East meets west again

east meets west again


on june 12th at last call, there was a massacre.


do I know anyone in orlando?


as I read the headline selfish, human

The News compared shootings in the US

to hurricanes, tornadoes, recurrent events

natural disasters human premeditation


caught myself begging, hoping

for it to be another one of theirs

not someone they could pin on us

when you hold your breath


think white, male, christian

closeted homophobe


not brown, male, muslim

closeted terrorist cell


you worry about your humanity


about all the pretending we’d rather see

people live inside lies rather than love

listen, your spine is cracking too, crushing


me and you and my mother


said ahsan, when I told her

the kind of love that was lost

the life drawn from my face


my mother said I take it back I take it back


Take it back


breath can’t be breathed back

into bodies with sympathy

that only extends the dead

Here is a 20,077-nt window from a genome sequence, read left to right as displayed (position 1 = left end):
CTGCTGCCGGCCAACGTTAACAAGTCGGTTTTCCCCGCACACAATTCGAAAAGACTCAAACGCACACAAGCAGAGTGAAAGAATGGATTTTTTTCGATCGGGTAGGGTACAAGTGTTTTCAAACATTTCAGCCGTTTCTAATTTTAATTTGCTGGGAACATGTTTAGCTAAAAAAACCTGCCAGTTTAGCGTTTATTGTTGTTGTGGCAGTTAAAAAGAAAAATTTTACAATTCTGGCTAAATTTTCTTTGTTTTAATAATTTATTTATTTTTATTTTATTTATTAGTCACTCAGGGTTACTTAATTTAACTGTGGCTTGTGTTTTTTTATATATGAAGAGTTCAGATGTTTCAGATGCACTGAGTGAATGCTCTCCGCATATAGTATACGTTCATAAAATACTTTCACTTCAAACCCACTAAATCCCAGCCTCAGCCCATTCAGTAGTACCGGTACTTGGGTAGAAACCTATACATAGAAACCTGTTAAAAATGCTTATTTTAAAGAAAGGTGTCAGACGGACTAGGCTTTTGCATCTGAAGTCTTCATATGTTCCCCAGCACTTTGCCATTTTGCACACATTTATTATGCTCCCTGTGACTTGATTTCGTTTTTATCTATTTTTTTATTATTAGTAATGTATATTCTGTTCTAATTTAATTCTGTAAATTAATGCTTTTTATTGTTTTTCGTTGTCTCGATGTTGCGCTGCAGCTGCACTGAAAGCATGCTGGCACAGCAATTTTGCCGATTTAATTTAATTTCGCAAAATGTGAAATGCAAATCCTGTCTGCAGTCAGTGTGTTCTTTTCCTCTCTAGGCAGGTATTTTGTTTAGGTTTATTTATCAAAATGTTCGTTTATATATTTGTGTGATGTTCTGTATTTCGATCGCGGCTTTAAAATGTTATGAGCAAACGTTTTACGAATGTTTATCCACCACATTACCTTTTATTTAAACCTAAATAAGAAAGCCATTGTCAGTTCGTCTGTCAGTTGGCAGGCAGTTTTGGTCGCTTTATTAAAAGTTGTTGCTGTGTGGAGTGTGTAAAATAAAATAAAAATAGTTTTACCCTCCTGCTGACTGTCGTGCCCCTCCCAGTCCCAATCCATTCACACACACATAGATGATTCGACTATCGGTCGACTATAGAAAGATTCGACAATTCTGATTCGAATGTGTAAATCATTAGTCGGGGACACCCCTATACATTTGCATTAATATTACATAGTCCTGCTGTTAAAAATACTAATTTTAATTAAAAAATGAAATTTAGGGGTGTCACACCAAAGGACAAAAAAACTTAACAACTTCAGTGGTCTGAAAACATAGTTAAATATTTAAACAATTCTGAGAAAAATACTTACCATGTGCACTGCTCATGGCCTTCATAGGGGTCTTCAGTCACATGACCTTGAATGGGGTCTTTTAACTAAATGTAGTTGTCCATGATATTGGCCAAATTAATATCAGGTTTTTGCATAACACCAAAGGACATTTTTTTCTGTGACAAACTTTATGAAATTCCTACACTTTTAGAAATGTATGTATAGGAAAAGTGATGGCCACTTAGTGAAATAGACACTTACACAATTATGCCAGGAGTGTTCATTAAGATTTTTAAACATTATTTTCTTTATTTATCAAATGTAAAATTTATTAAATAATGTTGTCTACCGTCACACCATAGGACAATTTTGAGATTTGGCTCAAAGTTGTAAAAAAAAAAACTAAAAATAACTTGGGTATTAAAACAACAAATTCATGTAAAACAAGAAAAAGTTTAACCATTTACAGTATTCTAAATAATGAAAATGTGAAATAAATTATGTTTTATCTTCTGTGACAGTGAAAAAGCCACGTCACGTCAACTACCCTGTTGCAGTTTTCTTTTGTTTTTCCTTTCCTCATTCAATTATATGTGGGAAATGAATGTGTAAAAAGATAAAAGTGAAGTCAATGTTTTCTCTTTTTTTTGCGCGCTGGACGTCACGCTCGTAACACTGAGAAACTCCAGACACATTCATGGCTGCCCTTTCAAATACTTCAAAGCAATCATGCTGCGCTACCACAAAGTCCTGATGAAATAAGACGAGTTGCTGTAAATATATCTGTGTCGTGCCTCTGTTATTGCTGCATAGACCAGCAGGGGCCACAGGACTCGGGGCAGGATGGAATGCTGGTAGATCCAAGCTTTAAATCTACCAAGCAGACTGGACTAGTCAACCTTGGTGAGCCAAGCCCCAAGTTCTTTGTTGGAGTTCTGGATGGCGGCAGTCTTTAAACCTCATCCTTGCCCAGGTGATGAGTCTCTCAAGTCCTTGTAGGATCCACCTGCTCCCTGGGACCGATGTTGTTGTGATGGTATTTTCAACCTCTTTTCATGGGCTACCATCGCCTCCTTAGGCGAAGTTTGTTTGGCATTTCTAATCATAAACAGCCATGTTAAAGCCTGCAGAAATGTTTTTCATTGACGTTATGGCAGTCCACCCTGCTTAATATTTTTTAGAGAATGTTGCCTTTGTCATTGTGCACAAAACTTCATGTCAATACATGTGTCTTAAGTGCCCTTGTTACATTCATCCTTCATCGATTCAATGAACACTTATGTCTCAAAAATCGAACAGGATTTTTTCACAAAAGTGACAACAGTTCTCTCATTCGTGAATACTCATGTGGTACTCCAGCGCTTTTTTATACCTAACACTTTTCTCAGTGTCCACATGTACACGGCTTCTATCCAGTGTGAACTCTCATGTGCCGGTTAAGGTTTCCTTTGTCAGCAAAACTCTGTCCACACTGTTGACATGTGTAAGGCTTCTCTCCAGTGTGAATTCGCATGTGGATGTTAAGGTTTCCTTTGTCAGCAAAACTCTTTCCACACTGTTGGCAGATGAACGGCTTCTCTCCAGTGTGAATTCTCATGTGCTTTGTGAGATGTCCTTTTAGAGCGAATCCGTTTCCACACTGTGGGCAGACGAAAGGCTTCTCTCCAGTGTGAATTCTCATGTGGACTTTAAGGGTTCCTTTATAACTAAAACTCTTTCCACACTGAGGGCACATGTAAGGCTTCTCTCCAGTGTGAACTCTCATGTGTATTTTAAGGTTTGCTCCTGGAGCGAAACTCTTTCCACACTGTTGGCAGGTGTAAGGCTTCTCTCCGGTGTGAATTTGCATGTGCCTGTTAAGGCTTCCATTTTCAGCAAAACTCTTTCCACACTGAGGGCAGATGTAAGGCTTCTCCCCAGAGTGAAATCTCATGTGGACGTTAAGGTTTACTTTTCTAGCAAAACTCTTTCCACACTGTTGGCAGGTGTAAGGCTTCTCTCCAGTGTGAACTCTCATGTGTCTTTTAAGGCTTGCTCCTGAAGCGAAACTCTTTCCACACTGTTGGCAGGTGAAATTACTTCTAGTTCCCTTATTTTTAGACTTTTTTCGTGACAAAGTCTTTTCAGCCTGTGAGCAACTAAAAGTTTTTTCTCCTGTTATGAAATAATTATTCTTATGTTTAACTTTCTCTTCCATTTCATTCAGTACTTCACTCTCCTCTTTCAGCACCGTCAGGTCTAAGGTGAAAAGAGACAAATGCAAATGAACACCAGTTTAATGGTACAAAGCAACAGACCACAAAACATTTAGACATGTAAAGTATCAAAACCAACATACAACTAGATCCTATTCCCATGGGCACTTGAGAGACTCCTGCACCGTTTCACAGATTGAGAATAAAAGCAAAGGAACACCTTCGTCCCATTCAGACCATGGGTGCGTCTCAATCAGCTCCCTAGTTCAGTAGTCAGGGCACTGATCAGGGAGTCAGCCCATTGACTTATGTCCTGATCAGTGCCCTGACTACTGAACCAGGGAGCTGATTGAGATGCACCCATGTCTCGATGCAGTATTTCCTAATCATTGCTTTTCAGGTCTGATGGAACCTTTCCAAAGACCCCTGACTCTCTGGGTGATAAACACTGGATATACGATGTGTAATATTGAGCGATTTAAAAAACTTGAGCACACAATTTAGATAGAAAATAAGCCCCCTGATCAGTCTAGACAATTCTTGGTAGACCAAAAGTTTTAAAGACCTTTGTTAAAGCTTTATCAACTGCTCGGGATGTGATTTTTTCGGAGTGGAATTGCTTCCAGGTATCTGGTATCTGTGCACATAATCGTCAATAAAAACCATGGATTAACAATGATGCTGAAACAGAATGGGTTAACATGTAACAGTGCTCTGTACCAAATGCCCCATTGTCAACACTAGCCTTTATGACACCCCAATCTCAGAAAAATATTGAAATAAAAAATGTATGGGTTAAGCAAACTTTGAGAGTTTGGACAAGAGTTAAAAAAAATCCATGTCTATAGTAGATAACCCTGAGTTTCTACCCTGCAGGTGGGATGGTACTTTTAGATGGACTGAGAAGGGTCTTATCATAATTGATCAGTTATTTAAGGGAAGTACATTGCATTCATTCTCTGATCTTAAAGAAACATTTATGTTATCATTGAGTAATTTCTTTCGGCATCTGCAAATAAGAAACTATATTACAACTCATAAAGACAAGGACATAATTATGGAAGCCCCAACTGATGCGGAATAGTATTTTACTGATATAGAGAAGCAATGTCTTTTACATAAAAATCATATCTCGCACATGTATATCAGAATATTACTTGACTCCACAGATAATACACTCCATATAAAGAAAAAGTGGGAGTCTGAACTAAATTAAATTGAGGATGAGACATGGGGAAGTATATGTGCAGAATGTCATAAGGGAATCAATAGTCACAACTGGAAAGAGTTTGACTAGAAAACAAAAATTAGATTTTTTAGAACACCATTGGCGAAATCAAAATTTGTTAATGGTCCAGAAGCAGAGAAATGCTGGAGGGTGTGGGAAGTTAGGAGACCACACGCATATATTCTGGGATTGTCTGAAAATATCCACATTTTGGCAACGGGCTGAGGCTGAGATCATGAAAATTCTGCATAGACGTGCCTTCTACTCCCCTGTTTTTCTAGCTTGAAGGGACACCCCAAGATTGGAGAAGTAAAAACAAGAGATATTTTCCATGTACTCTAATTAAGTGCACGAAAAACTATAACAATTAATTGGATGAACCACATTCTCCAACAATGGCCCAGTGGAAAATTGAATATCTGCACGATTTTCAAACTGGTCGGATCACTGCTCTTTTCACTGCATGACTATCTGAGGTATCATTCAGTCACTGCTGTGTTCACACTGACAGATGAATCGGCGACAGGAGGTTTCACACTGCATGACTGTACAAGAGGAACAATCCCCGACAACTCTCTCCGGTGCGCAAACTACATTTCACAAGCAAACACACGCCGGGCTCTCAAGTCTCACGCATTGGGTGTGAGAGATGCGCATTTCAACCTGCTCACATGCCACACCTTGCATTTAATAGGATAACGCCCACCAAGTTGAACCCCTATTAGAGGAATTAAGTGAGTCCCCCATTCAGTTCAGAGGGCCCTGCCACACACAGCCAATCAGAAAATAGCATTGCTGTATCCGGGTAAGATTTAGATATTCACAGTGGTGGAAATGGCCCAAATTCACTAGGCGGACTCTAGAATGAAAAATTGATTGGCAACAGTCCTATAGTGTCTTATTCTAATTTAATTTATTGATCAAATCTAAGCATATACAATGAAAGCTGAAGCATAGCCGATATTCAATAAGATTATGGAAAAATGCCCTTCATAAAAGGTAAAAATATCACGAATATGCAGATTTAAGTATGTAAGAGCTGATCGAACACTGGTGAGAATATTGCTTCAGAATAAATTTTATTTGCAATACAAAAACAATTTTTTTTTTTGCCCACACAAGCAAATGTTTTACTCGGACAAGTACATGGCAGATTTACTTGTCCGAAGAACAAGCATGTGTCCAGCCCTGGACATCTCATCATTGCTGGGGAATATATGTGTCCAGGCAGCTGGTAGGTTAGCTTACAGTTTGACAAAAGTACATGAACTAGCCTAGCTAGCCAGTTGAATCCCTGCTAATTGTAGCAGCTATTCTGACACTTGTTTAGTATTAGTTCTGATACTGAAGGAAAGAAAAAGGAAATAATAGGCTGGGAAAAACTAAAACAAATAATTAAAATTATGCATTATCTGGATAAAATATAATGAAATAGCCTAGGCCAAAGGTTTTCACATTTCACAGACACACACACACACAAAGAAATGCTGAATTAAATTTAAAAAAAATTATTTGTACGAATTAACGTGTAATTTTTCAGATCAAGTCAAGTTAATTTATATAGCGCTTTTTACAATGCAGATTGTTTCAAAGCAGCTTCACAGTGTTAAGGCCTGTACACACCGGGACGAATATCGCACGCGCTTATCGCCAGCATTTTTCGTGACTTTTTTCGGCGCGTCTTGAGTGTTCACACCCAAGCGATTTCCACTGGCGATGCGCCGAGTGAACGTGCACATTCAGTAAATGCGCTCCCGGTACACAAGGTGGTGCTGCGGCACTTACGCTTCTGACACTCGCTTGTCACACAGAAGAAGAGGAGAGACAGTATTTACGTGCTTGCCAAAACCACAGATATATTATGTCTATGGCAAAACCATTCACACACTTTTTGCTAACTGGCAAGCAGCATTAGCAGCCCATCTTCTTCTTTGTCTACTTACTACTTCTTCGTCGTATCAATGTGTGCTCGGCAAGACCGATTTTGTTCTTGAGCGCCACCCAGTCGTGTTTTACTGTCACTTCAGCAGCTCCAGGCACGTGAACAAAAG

the silence of your friends

aches deeper than any wound

to paraphrase a murdered black man


people whose hearts have stopped, whose hearts are hurting oceans away, the ache resonates reaching from here to there with words I don’t know I don’t know I don’t message a friend I love, I don’t say:

Listen I love you I don't know what to say any more I knew you would be broken by this,

I am so sorry this hit me so hard, I can still barely focus on anything without despairing.

and it hurts because you live there It hurts because I live here It hurts most because will we never be safe anywhere it is random and decimating it is random and decimating and takes one shape with you takes another with me we only despair with each other I want to tell you everything will be alright but I can’t here or there or in this online space we can sometimes exist I love you that's mostly what gets us through, I think I want you to know I love every facet of you we are in danger for being who we are but I will love you more strongly for it

Nour Kamel

Nour Kamel is perfectly lit and writes things in Cairo, Egypt. Kamel works as a writer and editor, studied at the University of East Anglia with a year abroad at the University of Missis-sippi, is a Winter Tangerine workshop alumnus, and was shortlisted for the Brunel International African Poetry Prize in 2018. Kamel writes about identity, language, sexuality, queerness, gender, oppression, femininity, trauma, family, lineage, globalization, loss, and food.

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